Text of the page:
Following the end of Steam‘s Summer Sale 2017 by just one day, Valve Anti-Cheat (VAC) auto-detected 40,411 cheating accounts on the company’s digital distribution platform and service, with all of the aforementioned accounts then receiving a ban. This marks a record for the highest amount of users banned on the platform, with the previous record having been 15,227 accounts receiving bans in one fell swoop back in October 2016.

Additionally, there were 4,972 Steam accounts to receive a ban on July 6, 2017 courtesy of in-game reports, which makes the total value of skins and other digital items lost as a result of bans tally up to $9,580. Without a doubt, this will make for a lot of upset users who thought they could game the system and slip through the cracks of Steam’s moderation of accounts who have been exploiting various games like Counter-Strike: Global Offensive.

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After the July bans, Steam’s VAC ban rate has since settled back into less exorbitant numbers, for on July 7 – the day after the big spike of banned users – 954 VAC bans were doled out, while another 735 were delivered yesterday, July 9. Considering the drop-off in the amount of accounts banned immediately after Steam’s Summer Sale 2017, it’s safe to presume that the majority of the most brazen cheaters have been dealt with by VAC, with there surely being a scant few who managed to fly beneath the radar.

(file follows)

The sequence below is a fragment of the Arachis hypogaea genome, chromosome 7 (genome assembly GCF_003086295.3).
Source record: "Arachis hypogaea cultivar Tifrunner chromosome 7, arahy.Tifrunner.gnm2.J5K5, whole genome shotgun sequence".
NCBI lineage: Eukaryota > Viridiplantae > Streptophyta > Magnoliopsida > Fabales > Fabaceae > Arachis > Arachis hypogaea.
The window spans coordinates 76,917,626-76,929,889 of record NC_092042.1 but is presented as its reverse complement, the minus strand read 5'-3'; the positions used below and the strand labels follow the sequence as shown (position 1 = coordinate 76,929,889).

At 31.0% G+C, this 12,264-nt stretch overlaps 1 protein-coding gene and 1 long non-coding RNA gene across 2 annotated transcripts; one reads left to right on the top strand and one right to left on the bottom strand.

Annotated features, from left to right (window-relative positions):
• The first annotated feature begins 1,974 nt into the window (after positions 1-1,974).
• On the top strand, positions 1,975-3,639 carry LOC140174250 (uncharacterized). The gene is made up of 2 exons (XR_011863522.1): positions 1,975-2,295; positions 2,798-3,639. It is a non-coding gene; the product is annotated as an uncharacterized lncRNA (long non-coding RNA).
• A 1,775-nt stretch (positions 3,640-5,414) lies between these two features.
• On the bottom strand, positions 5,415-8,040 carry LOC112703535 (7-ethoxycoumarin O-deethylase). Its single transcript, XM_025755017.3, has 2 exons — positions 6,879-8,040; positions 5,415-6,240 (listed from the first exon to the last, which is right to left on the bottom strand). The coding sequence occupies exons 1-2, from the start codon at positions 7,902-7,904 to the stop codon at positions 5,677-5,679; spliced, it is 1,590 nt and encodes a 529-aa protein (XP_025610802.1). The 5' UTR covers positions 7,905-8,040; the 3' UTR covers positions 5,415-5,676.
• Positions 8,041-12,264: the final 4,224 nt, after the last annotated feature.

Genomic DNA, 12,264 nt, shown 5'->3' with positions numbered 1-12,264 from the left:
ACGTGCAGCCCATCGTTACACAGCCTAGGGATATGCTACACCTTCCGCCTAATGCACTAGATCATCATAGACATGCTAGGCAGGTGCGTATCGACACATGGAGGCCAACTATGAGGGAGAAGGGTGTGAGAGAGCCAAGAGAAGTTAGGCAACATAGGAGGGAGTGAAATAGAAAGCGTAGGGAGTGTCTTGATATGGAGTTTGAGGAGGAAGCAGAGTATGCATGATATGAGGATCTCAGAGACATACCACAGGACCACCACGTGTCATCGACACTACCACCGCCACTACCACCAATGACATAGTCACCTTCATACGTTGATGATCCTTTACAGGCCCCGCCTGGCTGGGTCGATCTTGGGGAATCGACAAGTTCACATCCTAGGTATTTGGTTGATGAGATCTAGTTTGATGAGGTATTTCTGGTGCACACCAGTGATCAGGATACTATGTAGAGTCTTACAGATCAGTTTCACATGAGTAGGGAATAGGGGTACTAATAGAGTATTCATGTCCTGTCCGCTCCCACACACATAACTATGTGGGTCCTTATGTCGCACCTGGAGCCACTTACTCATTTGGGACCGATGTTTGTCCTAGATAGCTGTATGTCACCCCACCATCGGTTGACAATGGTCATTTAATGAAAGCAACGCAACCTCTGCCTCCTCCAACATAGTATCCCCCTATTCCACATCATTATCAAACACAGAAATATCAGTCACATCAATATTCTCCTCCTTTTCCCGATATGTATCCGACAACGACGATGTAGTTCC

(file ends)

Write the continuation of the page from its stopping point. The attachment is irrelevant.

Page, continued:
For those unaware, once an account on Valve’s digital distribution platform and service has been banned by VAC, the decision is permanent, and cannot be removed by Steam Support. However, as somewhat confusingly stated on the Steam Support page regarding the issue, “If a VAC ban is determined to have been issued incorrectly, it will automatically be removed. If you wish to discuss Valve Anti-Cheat with the community, you may do so.” So, how one successfully manages to negotiate getting a permanently banned account off of the ban list remains to be seen.

All things considered, much like the huge Overwatch hacker ban by Blizzard several months ago, Valve’s gigantic ban of over 40,000 Steam accounts will likely be applauded by the gaming community, as there are many who simply want to play games through the platform in order to challenge themselves and not be subjugated by those who decide to cheat. Of course, while this huge wave of bans will likely keep the platform relatively cheat-free for a while, there will always be those who try to swindle the system.

Steam‘s Summer Sale 2017 officially wrapped up last week.

Source: Steam Database, Vac-Ban

tags: Steam, Valve

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